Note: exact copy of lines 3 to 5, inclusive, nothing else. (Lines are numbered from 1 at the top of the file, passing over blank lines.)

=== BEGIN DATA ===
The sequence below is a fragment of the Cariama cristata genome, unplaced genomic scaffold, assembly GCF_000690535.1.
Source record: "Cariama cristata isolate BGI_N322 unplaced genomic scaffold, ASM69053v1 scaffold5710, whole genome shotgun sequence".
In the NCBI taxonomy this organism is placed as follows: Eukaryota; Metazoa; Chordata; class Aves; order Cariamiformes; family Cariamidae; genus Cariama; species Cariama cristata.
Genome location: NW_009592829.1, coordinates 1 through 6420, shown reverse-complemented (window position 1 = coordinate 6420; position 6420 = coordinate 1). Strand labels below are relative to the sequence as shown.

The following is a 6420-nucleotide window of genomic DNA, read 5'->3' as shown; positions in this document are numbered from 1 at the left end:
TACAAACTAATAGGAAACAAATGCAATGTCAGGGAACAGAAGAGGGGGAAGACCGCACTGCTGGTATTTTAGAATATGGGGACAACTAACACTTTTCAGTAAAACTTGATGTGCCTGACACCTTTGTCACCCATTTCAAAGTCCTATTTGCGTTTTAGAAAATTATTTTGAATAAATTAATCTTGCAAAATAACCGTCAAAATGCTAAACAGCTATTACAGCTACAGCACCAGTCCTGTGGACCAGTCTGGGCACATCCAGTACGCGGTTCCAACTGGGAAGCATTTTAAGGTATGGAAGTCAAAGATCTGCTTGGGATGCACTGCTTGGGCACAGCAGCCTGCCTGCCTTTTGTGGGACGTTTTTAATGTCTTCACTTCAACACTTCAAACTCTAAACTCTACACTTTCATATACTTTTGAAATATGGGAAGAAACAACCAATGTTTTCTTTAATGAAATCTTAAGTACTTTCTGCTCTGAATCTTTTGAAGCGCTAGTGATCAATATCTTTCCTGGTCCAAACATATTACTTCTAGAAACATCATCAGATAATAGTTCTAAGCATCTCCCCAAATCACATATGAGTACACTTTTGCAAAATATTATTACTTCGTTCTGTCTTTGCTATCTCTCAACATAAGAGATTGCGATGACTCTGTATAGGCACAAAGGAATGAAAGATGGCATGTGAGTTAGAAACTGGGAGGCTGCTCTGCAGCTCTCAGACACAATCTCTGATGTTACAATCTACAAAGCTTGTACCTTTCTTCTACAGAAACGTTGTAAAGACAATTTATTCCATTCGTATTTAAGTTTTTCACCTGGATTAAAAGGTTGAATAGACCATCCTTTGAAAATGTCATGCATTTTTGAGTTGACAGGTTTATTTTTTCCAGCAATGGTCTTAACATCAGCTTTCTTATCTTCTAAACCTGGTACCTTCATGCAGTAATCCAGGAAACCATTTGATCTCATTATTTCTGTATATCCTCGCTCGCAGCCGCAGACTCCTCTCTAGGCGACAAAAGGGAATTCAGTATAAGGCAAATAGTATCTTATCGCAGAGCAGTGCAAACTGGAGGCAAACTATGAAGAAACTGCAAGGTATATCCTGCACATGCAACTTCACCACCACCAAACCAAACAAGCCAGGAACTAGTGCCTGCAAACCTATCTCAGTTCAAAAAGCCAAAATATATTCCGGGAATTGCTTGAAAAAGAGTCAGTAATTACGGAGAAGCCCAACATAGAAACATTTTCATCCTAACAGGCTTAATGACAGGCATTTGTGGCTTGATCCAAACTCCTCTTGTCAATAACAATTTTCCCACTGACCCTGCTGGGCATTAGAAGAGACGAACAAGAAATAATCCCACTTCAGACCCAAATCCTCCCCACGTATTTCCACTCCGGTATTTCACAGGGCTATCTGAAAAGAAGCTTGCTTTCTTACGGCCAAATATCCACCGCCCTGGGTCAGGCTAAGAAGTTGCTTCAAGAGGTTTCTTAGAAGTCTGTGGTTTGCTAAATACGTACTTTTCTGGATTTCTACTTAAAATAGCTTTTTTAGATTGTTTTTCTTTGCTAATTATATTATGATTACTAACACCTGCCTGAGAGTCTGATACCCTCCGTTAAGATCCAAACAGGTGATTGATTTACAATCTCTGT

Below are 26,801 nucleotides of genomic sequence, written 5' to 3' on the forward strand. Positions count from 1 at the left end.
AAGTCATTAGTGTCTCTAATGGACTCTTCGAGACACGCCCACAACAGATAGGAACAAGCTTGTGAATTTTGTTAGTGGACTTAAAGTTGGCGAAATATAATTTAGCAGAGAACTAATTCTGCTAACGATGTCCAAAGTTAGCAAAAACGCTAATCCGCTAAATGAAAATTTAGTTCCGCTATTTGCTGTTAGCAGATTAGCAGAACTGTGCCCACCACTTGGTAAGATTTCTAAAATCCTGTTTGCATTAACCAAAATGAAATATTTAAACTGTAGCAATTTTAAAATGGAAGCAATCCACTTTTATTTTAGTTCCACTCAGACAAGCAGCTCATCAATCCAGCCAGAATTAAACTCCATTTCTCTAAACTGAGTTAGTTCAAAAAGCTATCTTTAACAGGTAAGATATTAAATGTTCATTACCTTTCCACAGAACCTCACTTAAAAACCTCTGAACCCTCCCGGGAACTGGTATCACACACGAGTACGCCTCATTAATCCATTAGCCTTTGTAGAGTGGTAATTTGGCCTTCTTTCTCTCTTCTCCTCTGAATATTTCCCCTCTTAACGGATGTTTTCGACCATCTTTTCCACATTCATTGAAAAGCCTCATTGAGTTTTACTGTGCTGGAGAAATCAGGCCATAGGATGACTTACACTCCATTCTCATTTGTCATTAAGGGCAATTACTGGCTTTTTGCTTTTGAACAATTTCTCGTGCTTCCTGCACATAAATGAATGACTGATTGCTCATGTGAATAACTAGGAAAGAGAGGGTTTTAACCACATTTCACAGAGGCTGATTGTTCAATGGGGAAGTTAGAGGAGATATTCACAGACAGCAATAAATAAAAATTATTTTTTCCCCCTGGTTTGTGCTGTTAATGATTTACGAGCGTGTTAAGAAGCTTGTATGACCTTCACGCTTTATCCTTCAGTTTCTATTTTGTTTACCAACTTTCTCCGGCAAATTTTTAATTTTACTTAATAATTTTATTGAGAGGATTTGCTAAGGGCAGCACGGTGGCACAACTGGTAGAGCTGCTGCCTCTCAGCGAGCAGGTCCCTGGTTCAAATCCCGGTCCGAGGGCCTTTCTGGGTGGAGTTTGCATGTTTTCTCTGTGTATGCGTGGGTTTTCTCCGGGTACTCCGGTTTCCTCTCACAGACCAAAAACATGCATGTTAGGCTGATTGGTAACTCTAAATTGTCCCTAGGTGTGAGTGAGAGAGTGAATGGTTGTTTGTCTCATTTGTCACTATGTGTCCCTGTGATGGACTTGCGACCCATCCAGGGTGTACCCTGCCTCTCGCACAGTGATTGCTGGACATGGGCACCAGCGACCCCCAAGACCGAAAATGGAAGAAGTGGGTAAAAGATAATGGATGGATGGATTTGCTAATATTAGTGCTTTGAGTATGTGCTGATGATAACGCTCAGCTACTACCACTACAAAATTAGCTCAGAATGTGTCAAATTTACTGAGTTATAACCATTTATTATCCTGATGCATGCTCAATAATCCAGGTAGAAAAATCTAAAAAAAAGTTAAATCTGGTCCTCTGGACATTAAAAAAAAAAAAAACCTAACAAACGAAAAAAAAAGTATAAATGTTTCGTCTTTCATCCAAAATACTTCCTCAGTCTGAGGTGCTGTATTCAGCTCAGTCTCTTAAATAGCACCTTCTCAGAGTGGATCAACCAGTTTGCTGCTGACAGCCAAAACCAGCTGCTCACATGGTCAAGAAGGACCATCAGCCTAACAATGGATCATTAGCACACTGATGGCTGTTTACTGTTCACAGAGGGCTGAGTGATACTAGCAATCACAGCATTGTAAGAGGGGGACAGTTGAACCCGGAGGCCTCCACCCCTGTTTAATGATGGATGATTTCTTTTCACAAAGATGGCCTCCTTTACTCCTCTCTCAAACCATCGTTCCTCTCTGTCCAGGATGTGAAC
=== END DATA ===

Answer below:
In the NCBI taxonomy this organism is placed as follows: Eukaryota; Metazoa; Chordata; class Aves; order Cariamiformes; family Cariamidae; genus Cariama; species Cariama cristata.
Genome location: NW_009592829.1, coordinates 1 through 6420, shown reverse-complemented (window position 1 = coordinate 6420; position 6420 = coordinate 1). Strand labels below are relative to the sequence as shown.

The following is a 6420-nucleotide window of genomic DNA, read 5'->3' as shown; positions in this document are numbered from 1 at the left end: